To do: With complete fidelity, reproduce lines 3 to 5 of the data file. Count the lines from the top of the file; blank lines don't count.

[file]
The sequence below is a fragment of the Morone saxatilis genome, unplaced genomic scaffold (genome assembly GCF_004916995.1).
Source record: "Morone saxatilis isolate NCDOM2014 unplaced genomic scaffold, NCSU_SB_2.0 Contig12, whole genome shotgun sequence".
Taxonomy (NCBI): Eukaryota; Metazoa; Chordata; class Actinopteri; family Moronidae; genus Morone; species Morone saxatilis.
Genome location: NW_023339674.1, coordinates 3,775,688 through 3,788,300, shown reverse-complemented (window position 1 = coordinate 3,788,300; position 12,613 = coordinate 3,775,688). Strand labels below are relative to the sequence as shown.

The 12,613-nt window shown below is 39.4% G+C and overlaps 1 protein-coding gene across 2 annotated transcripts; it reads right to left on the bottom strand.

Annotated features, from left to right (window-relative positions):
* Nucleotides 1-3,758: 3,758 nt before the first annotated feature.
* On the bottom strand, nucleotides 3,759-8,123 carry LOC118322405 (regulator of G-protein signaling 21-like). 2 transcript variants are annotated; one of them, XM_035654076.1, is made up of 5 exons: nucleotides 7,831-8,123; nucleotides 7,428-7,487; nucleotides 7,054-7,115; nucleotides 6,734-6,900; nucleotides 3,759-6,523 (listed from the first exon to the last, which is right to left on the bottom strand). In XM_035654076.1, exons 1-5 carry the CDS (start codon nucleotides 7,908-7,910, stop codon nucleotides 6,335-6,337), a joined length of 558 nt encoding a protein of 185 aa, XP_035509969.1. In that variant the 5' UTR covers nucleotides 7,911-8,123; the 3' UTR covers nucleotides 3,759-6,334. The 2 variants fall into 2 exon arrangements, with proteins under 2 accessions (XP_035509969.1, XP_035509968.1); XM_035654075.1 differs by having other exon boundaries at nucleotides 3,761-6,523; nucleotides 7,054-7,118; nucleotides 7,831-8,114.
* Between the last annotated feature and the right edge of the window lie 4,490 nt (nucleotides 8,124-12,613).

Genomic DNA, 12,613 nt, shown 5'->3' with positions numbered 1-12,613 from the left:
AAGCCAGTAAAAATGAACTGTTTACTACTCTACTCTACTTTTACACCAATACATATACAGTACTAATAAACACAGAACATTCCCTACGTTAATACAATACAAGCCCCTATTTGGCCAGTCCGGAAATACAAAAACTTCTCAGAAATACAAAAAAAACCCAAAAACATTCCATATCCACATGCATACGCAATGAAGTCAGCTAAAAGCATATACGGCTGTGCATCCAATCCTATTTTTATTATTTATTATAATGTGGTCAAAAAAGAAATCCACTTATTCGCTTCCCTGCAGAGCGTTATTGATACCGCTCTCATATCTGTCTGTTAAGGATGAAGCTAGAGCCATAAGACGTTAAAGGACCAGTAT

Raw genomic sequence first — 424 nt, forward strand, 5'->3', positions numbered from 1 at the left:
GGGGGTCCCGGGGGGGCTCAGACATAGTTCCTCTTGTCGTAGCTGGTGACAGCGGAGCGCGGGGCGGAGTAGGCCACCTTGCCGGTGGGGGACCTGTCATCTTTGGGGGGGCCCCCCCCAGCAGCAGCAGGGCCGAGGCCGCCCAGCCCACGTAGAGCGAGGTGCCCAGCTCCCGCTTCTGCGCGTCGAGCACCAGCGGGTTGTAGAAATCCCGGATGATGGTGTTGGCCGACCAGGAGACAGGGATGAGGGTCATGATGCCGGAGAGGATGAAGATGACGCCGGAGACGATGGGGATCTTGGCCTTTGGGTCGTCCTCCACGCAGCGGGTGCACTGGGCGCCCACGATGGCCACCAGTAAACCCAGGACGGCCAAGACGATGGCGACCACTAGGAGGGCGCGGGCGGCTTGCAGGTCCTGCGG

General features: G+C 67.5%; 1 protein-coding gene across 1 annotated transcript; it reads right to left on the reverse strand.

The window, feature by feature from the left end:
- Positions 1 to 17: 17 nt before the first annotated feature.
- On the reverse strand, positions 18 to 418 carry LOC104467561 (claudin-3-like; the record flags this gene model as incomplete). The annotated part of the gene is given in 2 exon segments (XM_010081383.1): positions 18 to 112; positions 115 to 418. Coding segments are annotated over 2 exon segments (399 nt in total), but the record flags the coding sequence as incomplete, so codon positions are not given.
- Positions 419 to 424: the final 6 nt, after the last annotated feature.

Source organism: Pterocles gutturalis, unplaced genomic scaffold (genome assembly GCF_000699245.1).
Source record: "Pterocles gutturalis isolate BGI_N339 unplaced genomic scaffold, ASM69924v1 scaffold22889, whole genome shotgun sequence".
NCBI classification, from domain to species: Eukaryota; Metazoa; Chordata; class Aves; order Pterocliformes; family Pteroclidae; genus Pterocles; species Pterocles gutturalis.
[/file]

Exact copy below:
Taxonomy (NCBI): Eukaryota; Metazoa; Chordata; class Actinopteri; family Moronidae; genus Morone; species Morone saxatilis.
Genome location: NW_023339674.1, coordinates 3,775,688 through 3,788,300, shown reverse-complemented (window position 1 = coordinate 3,788,300; position 12,613 = coordinate 3,775,688). Strand labels below are relative to the sequence as shown.

The 12,613-nt window shown below is 39.4% G+C and overlaps 1 protein-coding gene across 2 annotated transcripts; it reads right to left on the bottom strand.